UEFA Nations League 2020/21: Spain vs Ukraine – tactical analysis
The second instalment of the UEFA Nations League began this month, kickstarting international football for the first time since the outbreak of Coronavirus. In the second round of fixtures on September 6, Spain faced Ukraine in a match in group A4. Spain drew their first match of the campaign 1-1 to Germany, while Ukraine began the day at the top of the group following a 2-1 win against Switzerland.
With the top team in each group qualifying for the final four of the Nations League, both teams wanted to preserve their unbeaten starts in the second matchday of six. In this tactical analysis, we will explore the ways in which the two nations approached the game, the tactics they employed, and ultimately conclude why Spain dominated the match and picked up all three points.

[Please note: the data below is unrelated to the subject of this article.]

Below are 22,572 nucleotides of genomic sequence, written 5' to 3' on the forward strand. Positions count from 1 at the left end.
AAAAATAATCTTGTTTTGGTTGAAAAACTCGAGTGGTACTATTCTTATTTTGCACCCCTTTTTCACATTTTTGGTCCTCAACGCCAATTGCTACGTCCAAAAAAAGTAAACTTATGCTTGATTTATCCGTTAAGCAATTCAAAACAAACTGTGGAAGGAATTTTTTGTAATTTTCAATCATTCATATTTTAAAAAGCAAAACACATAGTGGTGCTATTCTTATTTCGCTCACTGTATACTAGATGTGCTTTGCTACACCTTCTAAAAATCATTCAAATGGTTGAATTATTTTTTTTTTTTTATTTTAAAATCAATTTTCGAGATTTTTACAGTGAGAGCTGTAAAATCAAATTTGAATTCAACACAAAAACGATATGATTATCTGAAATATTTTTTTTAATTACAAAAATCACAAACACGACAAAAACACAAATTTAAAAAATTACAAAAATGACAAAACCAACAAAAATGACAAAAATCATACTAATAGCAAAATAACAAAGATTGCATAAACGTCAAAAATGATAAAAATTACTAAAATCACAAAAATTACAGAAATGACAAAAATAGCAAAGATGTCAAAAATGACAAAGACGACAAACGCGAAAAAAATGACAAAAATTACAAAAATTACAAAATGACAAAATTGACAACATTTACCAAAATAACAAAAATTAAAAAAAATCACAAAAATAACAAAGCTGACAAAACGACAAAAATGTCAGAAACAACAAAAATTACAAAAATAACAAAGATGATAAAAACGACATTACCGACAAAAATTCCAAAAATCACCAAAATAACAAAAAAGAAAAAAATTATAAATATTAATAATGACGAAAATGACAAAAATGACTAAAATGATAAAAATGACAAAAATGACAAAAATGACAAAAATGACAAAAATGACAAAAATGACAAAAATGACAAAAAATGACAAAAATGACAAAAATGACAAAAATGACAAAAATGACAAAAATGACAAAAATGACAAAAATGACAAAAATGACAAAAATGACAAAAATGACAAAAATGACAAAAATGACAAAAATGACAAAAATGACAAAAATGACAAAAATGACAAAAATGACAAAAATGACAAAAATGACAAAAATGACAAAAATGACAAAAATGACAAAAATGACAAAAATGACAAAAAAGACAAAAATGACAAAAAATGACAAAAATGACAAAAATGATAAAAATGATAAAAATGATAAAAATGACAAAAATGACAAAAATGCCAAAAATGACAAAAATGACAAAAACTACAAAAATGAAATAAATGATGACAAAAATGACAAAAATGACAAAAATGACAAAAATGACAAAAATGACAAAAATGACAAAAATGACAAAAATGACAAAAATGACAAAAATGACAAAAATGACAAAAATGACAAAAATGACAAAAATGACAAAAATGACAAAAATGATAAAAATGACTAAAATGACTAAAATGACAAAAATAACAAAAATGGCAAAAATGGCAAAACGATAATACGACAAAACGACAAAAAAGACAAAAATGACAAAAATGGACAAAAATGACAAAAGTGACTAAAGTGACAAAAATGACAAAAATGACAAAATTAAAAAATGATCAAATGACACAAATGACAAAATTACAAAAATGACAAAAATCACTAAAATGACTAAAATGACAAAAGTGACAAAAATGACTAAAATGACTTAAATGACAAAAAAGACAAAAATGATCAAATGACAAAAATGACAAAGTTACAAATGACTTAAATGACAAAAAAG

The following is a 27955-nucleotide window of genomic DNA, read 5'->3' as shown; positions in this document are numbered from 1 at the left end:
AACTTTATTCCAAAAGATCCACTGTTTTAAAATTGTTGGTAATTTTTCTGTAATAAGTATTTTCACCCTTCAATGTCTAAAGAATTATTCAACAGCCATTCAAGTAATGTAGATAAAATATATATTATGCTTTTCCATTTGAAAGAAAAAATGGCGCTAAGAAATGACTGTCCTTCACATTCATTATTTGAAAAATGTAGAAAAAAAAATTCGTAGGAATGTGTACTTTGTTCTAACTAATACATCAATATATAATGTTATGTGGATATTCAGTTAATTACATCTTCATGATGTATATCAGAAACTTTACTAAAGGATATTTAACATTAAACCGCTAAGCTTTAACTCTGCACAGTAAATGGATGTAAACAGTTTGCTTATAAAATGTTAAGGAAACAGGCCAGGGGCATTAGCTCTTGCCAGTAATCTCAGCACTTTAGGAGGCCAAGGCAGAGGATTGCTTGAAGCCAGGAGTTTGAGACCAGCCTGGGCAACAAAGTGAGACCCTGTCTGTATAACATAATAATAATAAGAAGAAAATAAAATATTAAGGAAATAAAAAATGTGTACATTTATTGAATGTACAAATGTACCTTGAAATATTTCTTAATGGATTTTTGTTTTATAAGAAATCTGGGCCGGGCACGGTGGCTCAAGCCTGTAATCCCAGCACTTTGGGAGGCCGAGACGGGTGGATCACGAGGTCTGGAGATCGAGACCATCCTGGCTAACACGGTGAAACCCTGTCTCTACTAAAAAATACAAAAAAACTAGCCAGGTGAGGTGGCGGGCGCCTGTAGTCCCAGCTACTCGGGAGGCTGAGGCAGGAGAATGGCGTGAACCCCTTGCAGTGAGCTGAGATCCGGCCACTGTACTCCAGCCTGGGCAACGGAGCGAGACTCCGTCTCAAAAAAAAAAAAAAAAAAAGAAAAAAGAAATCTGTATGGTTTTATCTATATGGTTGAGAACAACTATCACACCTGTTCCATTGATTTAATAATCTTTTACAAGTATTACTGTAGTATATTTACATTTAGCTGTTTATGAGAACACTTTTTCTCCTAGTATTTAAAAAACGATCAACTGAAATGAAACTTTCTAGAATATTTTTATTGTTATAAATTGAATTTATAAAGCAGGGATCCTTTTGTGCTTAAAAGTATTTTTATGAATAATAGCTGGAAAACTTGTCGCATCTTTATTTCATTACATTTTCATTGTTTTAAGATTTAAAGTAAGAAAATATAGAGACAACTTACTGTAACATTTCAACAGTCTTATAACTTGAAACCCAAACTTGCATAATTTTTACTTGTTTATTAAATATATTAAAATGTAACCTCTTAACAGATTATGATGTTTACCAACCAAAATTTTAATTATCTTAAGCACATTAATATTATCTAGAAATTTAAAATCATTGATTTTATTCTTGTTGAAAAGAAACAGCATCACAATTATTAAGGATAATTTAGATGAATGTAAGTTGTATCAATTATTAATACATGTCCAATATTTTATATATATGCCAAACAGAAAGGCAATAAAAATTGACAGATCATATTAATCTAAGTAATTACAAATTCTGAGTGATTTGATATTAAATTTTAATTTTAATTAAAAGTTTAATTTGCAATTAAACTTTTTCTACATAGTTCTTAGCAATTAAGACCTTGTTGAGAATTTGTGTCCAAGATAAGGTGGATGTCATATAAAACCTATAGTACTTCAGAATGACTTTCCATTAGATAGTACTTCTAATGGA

Spain made six changes from their draw against Germany, with Sergio Reguilón coming in at left-back and Dani Olmo replacing Carvajal (and therefore pushing Jesús Navas back to right-back). Gerard Moreno and Ansu Fati completed the attacking line in Luis Enrique’s front three, with Mikel Merino and Rodri replacing Sergio Busquets and Fabián Ruiz.
Ukraine manager Andriy Shevchenko also opted for a 4-3-3 and made no changes to his back five from the win against Switzerland. Ihor Kharatin came into the midfield, replacing Taras Stepanenko. Andriy Yarmolenko was the only of the front three to keep his place, with Marlos and Roman Yaremchuk being called in.
Ukraine’s defensive shape